AUDIO: Daren Mueller, ISU Extension
Researchers confirm isolates of frogeye leaf spot pulled from Iowa fields show resistance to a specific class of fungicides.
Daren Mueller serves as plant pathologist at Iowa State University Extension and Outreach. Mueller said researchers found frogeye leaf spot in several fields across in Iowa last year.
“In several of our locations, especially in the central to eastern half of the state, we had frogeye leaf spot show up,” Mueller said. “Not at high levels, but at levels high enough we took notice. We grabbed leaves from those fields and brought them back to the lab. We were able to tease out the fungus which causes the disease and collect several different isolates from these locations and tested them.”
Mueller adds researchers, from Iowa State University and the University of Kentucky, detected resistance to quinone outside inhibitor (Qol, stobilurin) fungicides within the tested isolates. He says the genetic diversity of frogeye leaf spot influenced this resistant tendency.
“We’re finding it in frogeye leaf spot pathogens,” Mueller said. “This pathogen is very genetically diverse. It’s sort of the canary. This is a warning or at least early indication of how we use these products.”
Mueller says growers must ask themselves, “Is this necessary?” before applying fungicides.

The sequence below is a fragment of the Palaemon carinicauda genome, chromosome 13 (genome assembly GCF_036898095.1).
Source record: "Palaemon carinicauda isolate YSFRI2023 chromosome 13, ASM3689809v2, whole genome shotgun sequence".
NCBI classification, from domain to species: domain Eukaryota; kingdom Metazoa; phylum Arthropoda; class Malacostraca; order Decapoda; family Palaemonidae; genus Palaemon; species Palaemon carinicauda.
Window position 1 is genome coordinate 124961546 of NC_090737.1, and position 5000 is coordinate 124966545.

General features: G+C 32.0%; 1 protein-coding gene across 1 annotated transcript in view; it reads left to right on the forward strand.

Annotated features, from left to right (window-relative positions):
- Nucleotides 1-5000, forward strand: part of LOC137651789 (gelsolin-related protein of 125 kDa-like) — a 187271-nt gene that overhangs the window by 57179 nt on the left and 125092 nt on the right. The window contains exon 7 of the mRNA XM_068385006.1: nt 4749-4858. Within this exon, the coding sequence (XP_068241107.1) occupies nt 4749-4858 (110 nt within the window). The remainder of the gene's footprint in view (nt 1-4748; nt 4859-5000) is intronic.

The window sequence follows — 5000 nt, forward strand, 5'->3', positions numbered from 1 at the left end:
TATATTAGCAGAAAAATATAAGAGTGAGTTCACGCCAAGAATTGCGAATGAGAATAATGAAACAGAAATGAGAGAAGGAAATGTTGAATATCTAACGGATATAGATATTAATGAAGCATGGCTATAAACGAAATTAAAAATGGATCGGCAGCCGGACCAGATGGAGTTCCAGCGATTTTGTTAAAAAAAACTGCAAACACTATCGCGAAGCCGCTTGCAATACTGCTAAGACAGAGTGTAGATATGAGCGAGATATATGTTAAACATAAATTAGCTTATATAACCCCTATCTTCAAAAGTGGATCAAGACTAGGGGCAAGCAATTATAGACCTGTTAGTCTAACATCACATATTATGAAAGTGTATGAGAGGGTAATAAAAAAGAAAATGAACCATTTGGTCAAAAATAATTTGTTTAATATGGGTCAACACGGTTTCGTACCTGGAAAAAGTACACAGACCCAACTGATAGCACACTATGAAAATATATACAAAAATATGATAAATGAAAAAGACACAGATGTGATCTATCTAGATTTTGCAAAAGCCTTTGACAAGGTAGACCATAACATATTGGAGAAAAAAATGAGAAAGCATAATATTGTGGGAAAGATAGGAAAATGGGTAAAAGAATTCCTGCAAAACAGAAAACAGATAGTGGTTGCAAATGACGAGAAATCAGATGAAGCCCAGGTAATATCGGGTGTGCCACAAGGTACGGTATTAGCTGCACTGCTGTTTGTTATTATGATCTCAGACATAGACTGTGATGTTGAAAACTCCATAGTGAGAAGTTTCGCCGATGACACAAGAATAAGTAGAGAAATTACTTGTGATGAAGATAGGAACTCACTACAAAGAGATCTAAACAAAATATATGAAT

“Qol fungicides are one of the more effective classes of fungicides for most fungi,” Mueller said. “They’re usually part of premixes for a lot of different products. Having resistant strains in Iowa means people need to do a little more homework on what fungicide products they are selecting, if they are going to be spraying to control foliar diseases.”
Mueller notes other options available to growers facing frogeye leaf spot resistant to fungicides.
“Soybean breeders have done a great job of incorporating resistance to many of the soybean diseases including frogeye leaf spot. I would say start with a good variety which has high levels of resistance. We don’t usually have to worry about rotation. Rotating away from soybeans is a good option which will reduce the amount of inoculants, but most people are going to do that anyways,” Mueller said.